Collaboration proves vital for children in crisis
Understanding the benefits of child protection, police, and child and family advocates and therapists working together in local communities to respond to allegations of sexual and other severe child abuse has been the focus of recent research led by the University of South Australia's Australian Centre for Child Protection (ACCP).
The research comprised an evaluation of the pilot Multiagency Investigation and Response Team (MIST) program, established as an innovative partnership between government and non-government agencies in Perth in 2015.
The approach aims to provide a victim-centred and holistic response to allegations of severe child abuse. This includes bringing professional multidisciplinary teams together in local communities in a more timely and effective way, and early connection of children and their families to support services.
The research findings released today show co-location of specialist child abuse detectives, interviewers, child protection officers alongside child advocates and therapeutic services in a purpose-built child friendly setting had significant benefits for children, families and the response teams.
Through the allocation of a dedicated child advocate, children and families were provided with an ongoing and central point of contact across all areas, who also ensured referrals to the most appropriate support services to best meet immediate and ongoing child and family needs.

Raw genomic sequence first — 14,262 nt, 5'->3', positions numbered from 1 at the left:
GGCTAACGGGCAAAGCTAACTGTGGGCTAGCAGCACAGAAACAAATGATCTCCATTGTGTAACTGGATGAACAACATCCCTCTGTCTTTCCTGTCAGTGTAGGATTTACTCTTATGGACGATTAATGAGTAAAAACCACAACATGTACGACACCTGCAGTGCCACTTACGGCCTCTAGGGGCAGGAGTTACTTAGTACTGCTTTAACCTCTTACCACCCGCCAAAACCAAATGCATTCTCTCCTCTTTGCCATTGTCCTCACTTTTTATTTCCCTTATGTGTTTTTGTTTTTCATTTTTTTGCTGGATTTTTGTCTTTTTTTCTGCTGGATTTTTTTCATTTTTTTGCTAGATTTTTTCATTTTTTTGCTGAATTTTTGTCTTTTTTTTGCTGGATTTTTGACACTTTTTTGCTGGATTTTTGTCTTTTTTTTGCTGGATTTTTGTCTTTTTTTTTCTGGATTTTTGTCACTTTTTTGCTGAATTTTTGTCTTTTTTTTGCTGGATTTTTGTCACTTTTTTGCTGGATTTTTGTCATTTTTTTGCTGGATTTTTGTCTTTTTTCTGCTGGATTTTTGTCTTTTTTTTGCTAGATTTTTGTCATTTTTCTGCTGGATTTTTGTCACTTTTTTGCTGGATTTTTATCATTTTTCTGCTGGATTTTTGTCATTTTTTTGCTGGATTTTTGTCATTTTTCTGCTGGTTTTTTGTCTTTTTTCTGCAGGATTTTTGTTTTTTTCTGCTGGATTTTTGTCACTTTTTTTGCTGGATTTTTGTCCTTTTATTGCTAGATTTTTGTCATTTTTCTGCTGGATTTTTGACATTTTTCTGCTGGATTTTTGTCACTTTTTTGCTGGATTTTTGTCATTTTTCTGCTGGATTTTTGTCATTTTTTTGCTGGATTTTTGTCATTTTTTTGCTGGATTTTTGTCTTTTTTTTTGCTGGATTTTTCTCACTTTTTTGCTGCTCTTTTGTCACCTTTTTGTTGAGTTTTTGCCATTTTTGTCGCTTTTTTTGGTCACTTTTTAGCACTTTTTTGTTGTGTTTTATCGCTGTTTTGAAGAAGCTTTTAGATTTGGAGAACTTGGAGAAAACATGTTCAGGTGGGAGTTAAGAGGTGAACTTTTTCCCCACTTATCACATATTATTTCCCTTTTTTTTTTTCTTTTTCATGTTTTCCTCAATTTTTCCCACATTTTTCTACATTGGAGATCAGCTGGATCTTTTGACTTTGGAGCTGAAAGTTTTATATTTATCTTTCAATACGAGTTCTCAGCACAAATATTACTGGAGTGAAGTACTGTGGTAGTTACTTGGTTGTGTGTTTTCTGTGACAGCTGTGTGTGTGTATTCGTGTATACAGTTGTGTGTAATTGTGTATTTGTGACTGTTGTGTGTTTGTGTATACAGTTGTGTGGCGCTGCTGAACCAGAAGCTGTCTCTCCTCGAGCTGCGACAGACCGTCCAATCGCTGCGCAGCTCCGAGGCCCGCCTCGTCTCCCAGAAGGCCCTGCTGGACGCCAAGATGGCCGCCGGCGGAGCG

With improved communication and coordination across the response teams, investigations were concluded in almost half of the time with MIST Detectives finalising investigations within an average 44 days, compared to 86 days in standard practice, with arrest rates for alleged perpetrators being maintained.
The research also found that the professionals in the MIST Pilot reported improved collaboration and saw the MIST approach as offering real improvements on standard practice. Parents and carers of children involved were also highly satisfied with the services provided.
As lead researcher on the project from the Australian Centre for Child Protection, Dr James Herbert says the project came from the recognition that although all workers have the best interest of children at heart, coming from diverse backgrounds and having different objectives and responsibilities can sometimes put different agencies at cross-purposes.
"Our evaluation of the pilot has highlighted some of the advantages in a planned cross-agency response, where all the objectives of these different workers and agencies can be brought together for an improved overall response," he says.
"The research also highlighted the importance of a Child and Family Advocate role; a worker that acts as the primary supporter and contact point between the families and other agencies, actively helping to address some of the barriers children and families have to engaging with needed services."
Co- Director of the Australian Centre for Child Protection, Professor Leah Bromfield says the project is an example of the need for and value of thinking across systems to improve outcomes for vulnerable children and families.
"The research undertaken has explored comparable national and international responses and has shown that the MIST approach is leading practice internationally, for those types of very severe child abuse cases that require cross-agency approaches, which unfortunately our society sees on an all too frequent basis," Prof Bromfield says.
"Our approach to this project and the ongoing research of the ACCP is to work in collaboration with governments and non-government agencies to help to understand what needs to change at the policy, program and system level to make real and impactful changes to the lives of vulnerable children."